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Power plant affects quality of life

JAZELLE HUNT | 6/1/2015, 1:11 a.m.
When Cheeraz Gormon received an invitation to lobby in Washington on behalf of President Barack Obama’s Clean Power Plan with ...
The Dallas Examiner Logo Photo by Robyn H. Jimenez

WASHINGTON (NNPA) – When Cheeraz Gormon received an invitation to lobby in Washington on behalf of President Barack Obama’s Clean Power Plan with environmental legal advocacy nonprofit, Earthjustice, she was bewildered.

“You couldn’t have told me even last month that I would be on Capitol Hill actually talking about the Clean Power Plan. I was like, ‘Wait, I don’t deal with climate change or any of that,’ I don’t have any expertise in it,” said Gormon, an international spoken-word artist, activist, documentarian and award-winning advertising copywriter.

She felt if anyone could use an advertising makeover, it was environmentalists. Gormon always thought of them as people who chained themselves to redwood trees.

“But it was always an in-family conversation. Why there’s no trees in our neighborhood, why we have to live near all these factories that [are closed], the different smells, what they’re spraying in the air, saying they’re spraying for mosquitoes. After I accepted the invitation, I went back and connected the dots,” Gormon said.

In her hometown of St. Louis, where half the population is Black, the Meramec coal-powered electricity plant that sits on the Mississippi River pumped an average of 20,000 tons of sulfur dioxide into the air per year between 2007 and 2010, according to an NAACP report. This byproduct contributes to acid rain, as well as chronic heart and respiratory diseases such as COPD, asthma and emphysema.

The power company has not installed a sulfur dioxide monitor at this plant, but has spent $600 million on purifying scrubbers at its St. Charles County facility, west of St. Louis near the airport, where the population is 88 percent White.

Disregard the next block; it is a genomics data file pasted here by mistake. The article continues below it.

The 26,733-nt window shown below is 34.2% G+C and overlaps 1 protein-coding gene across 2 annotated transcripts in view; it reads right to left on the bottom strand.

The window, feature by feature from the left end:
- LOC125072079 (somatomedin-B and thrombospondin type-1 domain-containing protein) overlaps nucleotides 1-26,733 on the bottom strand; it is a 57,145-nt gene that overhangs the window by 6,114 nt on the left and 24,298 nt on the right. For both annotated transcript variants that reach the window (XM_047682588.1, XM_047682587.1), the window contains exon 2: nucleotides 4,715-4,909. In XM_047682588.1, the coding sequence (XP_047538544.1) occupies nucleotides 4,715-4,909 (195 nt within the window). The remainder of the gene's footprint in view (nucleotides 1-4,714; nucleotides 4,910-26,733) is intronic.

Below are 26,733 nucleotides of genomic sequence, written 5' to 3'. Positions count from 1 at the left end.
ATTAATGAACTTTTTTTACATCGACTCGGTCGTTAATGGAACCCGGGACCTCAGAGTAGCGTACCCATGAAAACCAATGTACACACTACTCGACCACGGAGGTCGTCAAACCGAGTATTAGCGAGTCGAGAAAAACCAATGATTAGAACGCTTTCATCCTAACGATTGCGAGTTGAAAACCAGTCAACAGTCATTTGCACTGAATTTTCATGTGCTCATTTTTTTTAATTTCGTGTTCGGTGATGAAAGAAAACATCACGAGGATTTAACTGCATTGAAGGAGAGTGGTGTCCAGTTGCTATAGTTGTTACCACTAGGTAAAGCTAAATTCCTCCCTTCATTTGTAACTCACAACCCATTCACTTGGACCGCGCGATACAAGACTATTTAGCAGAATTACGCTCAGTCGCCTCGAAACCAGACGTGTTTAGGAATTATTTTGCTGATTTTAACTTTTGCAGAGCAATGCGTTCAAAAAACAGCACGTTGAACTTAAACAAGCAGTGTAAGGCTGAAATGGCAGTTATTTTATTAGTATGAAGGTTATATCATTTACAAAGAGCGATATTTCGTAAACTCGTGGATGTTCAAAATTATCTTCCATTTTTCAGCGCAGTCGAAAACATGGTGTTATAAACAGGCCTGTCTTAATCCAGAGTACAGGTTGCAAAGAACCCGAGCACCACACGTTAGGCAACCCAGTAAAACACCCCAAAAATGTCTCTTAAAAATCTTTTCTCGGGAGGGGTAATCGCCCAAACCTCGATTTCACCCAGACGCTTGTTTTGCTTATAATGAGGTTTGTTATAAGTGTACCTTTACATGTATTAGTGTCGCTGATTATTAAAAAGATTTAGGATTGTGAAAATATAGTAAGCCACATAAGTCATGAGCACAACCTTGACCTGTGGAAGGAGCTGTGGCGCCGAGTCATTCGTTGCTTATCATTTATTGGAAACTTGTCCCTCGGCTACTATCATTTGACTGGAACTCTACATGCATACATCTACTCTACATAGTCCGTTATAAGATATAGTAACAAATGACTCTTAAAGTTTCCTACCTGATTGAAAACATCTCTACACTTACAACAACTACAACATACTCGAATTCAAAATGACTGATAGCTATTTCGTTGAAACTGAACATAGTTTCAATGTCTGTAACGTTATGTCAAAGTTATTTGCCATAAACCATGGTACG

In Missouri, 83 percent of the electricity comes from burning coal, which is higher than the national figure of 50 percent. These coal power plants are the nation’s and the world’s chief source of air pollution. The Clean Power Plan, a component of the latest update to the Clean Air Act, which began in the 1950s, requires states to reduce their coal power plants’ emissions by 30 percent of 2005 levels over the next five years.

Neighborhoods that border power plants and refineries are known as fence-line communities, and are almost always low-income, of color or both.

The NAACP report grades and ranks the nation’s coal-fired power plants based on how harmful they are to communities of color. Among the top 12 most hazardous plants, Black people accounted for 76 percent of the surrounding populations. Another study by the University of Minnesota found that people of color are exposed to 38 percent higher levels of nitrogen dioxide a gas that irritates and weakens airways and aggravates existing heart and respiratory issues than Whites. For families living in fence-line communities, such as Port Arthur, Texas, Dearborn, Michigan, and Pittsburgh, Pennsylvania, cancers, heart and lung conditions strike across generations.

Satoria Briggs, activist and member of the Hip-Hop Caucus, knows that from first-hand experience.

“Moving into the Southeast side of Chicago there’s things I can’t do because of my activity-induced asthma. But it’s activity-induced it shouldn’t just be there. When there’s piles of petcoke sitting around my neighborhood, that’s directly affecting me,” Briggs explained. “BP has a huge refinery where they have petcoke piles. The cancer rate is higher in this area. You’re being affected. And because you’re not going to say anything much, they’ll throw you this and that.”